Henry David Thoreau writes in "Walking," that every walk is a crusade, and declares sauntering an art. I set out this summer to hike about 1,000 miles of the Appalachian Trail, bringing a copy of Thoreau's A Week on the Concord and Merrimack Rivers with me for the first 100 miles. I've spent more of … Continue reading A Week on the Appalachian Trail Reading Thoreau
Teaching PALS was kind enough to let me write a guest post on Student-Driven Pedagogy in the Early American Survey Course for their blog. Check it out!
PALS Notes: PALS welcomes guest contributor Christina Katopodis, who is an Adjunct Lecturer at Hunter College and an English PhD student at the Graduate Center CUNY. Katopodis writes about her experience engaging students in the early American literature survey. Allowing students choice in syllabus and class design, asking students to find nature in the New York City spaces, and introducing soundscapes into the classroom have all become integral parts of her student engagement. Katopodis elaborates on her ecocritical approach to the survey here.
Crafting a syllabus for my “American Literature: Origins to the Civil War” survey course last fall, I felt the challenge of pairing down a long list of readings and covering centuries of literature in one semester.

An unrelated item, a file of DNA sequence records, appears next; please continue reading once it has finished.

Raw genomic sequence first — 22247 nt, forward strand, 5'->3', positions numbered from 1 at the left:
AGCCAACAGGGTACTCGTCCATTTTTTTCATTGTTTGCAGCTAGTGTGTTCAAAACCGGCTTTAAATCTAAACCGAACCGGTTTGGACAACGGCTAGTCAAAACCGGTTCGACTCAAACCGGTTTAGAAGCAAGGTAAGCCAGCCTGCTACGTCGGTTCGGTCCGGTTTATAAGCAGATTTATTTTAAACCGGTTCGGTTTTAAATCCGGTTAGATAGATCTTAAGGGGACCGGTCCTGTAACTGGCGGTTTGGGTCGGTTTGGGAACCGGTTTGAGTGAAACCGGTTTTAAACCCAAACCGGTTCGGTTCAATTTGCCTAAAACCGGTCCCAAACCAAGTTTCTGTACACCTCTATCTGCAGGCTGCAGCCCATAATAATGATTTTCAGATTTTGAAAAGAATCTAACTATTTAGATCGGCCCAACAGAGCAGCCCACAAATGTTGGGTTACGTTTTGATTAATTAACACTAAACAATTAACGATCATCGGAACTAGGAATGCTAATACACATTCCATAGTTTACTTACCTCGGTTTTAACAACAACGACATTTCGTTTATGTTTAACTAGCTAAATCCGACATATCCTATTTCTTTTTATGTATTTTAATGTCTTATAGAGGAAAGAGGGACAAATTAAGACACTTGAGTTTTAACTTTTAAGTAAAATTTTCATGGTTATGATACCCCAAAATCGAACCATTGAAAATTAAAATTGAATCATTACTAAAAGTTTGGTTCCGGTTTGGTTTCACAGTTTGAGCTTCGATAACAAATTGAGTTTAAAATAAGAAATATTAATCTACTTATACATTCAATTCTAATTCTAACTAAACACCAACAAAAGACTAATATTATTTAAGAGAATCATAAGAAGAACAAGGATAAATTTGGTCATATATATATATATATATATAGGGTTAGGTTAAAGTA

There were three unique hurdles to this course for me: making the survey student-driven, getting all 31 students to participate in discussions, and bringing the American wilderness into an urban classroom. This post will offer my…
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Teaching an American Literature survey course for the first time last semester, I wanted to take on Herman Melville's Moby-Dick both for myself and for my students. My students were mostly English majors, and had followed Hope Leslie and Hawk-Eye through the American wilderness with me earlier in the semester. The magnetic pull to read Moby-Dick and give the potential spiritual journey … Continue reading Using BuzzFeed to Teach Melville
The PDFs have been uploaded to Blackboard, the syllabi have been printed, stapled, and handed out, and names have been learned (well, mostly) as the daunting task of teaching a large survey course is underway this fall. We're merely scratching the surface at a breakneck pace, reading American literature from the early explorers to the … Continue reading Survey Expectations
"...For his simple heart Might not resist the sacred influences, Which, from the stilly twilight of the place, And from the gray old trunks that high in heaven Mingled their mossy boughs, and from the sound Of the invisible breath that swayed at once All their green tops, stole over him, and bowed His spirit … Continue reading American Survey: Getting Student Input